This medium to large tree with its dark green glossy leaves produces dense clusters of whitish flowers from July to September.
Brachylaena transvaalensis is an evergreen tree, although it can be deciduous at times depending on its location. It can grow to a height of between 10 and 25 metres. This tree produces a single straight trunk which at times is slightly fluted. Although the grey to pale brown bark is smooth initially, it becomes vertically striated and stringy with age. The grey twigs are ribbed and hairless.
Brachylaena transvaalensis flowers
Brachylaena transvaalensis fruit
The narrowly elliptic leaves are dark green and glossy above and white-felted below. They are alternate with a raised midrib underneath. The leaf margins are either entire or can be shallowly toothed towards the tip of the leavesand are often wavy.
The whitish flowers appear between July and September in dense clusters towards the tips of the branches. The flower stalks are either short or absent.
The fruit appear between September and November; the flower clusters produce clusters of small dry nutlets crowned with tufts of cream bristles.
Distribution and habitat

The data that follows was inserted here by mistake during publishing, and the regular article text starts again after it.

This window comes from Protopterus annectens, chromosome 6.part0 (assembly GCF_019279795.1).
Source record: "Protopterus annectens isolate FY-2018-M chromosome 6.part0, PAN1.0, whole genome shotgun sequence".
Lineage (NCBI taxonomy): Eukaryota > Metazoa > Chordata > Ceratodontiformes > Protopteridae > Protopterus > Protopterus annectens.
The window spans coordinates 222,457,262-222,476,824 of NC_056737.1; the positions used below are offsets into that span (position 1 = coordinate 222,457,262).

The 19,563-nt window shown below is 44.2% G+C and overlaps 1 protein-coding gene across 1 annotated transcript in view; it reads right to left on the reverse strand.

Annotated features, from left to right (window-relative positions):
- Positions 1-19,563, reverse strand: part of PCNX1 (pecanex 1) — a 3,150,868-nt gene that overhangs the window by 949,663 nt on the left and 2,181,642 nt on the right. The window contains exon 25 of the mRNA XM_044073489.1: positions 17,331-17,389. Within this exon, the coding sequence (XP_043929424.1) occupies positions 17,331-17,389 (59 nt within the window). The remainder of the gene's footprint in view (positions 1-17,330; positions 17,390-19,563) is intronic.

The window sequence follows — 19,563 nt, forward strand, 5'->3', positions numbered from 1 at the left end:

Forest silver-oaks are found in different forest types ranging from evergreen and semideciduous to riverine. They also occur in wooded grassland along the escarpment. They are distributed throughout KwaZulu-Natal, Mpumalanga and the Limpopo provinces within South Africa and are also found in Swaziland.
Derivation of name and historical aspects
Greek brachy : short and chlaina : a cloak, referring to the short floral bracts; transvaalensis : from the Transvaal, former province of South Africa.
The nectar-rich flowers attract bees and other insects. Young leaves are browsed by bushbuck.
Uses and cultural aspects
The strong, hard, fine-grained wood is used for numerous purposes including hut and boat building, fence posts and spear shafts, as well as hoe and axe handles.
Growing Brachylaena transvaalensis
Propagation takes place either by seed or cuttings.
It grows fast, with a non-invasive root system. It is frost hardy and requires a moderate amount of water as well as full sun.
References and further reading
- Joffe, P. 2001. Creative gardening with indigenous plants. A South African guide. Briza Publications. Pretoria.
- Pooley, E. 1993. The complete field guide to trees of Natal, Zululand and Transkei. Natal Flora Publications Trust. Durban.
- Schmidt, E., Lötter, M., McCleland, W. 2002. Trees and shrubs of Mpumalanga and Kruger National Park. Jacana. Johannesburg.
Lou-Nita Le Roux
Lowveld National Botanical Garden